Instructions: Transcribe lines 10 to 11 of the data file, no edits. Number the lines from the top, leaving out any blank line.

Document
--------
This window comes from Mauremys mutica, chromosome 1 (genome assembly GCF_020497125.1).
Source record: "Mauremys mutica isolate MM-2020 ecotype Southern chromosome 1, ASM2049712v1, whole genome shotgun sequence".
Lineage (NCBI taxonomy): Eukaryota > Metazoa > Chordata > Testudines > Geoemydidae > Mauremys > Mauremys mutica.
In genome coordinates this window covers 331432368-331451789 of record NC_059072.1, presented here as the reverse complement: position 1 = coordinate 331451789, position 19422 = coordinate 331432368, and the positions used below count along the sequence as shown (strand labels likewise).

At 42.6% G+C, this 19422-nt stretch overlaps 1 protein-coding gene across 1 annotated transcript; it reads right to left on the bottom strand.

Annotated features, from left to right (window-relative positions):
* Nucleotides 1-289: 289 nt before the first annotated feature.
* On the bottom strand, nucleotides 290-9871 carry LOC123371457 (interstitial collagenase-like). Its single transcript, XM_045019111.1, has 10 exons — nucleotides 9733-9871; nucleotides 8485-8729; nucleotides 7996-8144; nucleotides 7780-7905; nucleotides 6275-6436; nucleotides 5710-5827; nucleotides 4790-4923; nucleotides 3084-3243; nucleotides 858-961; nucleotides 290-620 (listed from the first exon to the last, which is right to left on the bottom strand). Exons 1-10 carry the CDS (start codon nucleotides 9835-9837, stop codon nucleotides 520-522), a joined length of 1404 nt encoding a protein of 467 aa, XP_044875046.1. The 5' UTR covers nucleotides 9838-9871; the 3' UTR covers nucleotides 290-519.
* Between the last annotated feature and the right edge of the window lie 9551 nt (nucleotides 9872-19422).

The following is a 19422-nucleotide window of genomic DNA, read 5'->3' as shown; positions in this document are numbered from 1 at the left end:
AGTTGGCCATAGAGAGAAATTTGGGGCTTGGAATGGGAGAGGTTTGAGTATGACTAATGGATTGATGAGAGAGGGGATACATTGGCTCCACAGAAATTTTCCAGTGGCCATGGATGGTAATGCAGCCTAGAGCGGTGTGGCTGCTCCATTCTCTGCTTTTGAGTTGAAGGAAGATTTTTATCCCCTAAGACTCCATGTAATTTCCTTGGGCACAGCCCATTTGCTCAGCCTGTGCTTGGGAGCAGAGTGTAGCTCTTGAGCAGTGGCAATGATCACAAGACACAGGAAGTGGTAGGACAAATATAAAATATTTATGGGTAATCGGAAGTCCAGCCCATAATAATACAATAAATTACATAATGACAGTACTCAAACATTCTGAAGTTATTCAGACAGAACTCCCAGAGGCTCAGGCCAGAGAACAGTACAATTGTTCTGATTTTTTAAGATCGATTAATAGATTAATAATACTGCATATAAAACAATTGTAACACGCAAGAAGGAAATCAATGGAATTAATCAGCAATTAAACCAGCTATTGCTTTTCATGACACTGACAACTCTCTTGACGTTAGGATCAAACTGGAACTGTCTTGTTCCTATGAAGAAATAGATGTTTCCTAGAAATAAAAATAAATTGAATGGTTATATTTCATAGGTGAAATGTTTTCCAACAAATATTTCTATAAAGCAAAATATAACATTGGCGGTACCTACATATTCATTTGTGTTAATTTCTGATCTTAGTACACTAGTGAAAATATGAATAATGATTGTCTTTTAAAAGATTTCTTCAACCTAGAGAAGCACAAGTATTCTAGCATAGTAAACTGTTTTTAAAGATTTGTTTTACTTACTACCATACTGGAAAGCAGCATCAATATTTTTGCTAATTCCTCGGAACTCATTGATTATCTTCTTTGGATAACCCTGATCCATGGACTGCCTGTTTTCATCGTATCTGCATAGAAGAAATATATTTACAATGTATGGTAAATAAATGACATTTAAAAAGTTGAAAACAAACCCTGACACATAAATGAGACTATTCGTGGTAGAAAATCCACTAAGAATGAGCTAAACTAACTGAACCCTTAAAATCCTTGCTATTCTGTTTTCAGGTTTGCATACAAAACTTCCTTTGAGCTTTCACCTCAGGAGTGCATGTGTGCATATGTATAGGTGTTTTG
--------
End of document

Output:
The following is a 19422-nucleotide window of genomic DNA, read 5'->3' as shown; positions in this document are numbered from 1 at the left end:
AGTTGGCCATAGAGAGAAATTTGGGGCTTGGAATGGGAGAGGTTTGAGTATGACTAATGGATTGATGAGAGAGGGGATACATTGGCTCCACAGAAATTTTCCAGTGGCCATGGATGGTAATGCAGCCTAGAGCGGTGTGGCTGCTCCATTCTCTGCTTTTGAGTTGAAGGAAGATTTTTATCCCCTAAGACTCCATGTAATTTCCTTGGGCACAGCCCATTTGCTCAGCCTGTGCTTGGGAGCAGAGTGTAGCTCTTGAGCAGTGGCAATGATCACAAGACACAGGAAGTGGTAGGACAAATATAAAATATTTATGGGTAATCGGAAGTCCAGCCCATAATAATACAATAAATTACATAATGACAGTACTCAAACATTCTGAAGTTATTCAGACAGAACTCCCAGAGGCTCAGGCCAGAGAACAGTACAATTGTTCTGATTTTTTAAGATCGATTAATAGATTAATAATACTGCATATAAAACAATTGTAACACGCAAGAAGGAAATCAATGGAATTAATCAGCAATTAAACCAGCTATTGCTTTTCATGACACTGACAACTCTCTTGACGTTAGGATCAAACTGGAACTGTCTTGTTCCTATGAAGAAATAGATGTTTCCTAGAAATAAAAATAAATTGAATGGTTATATTTCATAGGTGAAATGTTTTCCAACAAATATTTCTATAAAGCAAAATATAACATTGGCGGTACCTACATATTCATTTGTGTTAATTTCTGATCTTAGTACACTAGTGAAAATATGAATAATGATTGTCTTTTAAAAGATTTCTTCAACCTAGAGAAGCACAAGTATTCTAGCATAGTAAACTGTTTTTAAAGATTTGTTTTACTTACTACCATACTGGAAAGCAGCATCAATATTTTTGCTAATTCCTCGGAACTCATTGATTATCTTCTTTGGATAACCCTGATCCATGGACTGCCTGTTTTCATCGTATCTGCATAGAAGAAATATATTTACAATGTATGGTAAATAAATGACATTTAAAAAGTTGAAAACAAACCCTGACACATAAATGAGACTATTCGTGGTAGAAAATCCACTAAGAATGAGCTAAACTAACTGAACCCTTAAAATCCTTGCTATTCTGTTTTCAGGTTTGCATACAAAACTTCCTTTGAGCTTTCACCTCAGGAGTGCATGTGTGCATATGTATAGGTGTTTTG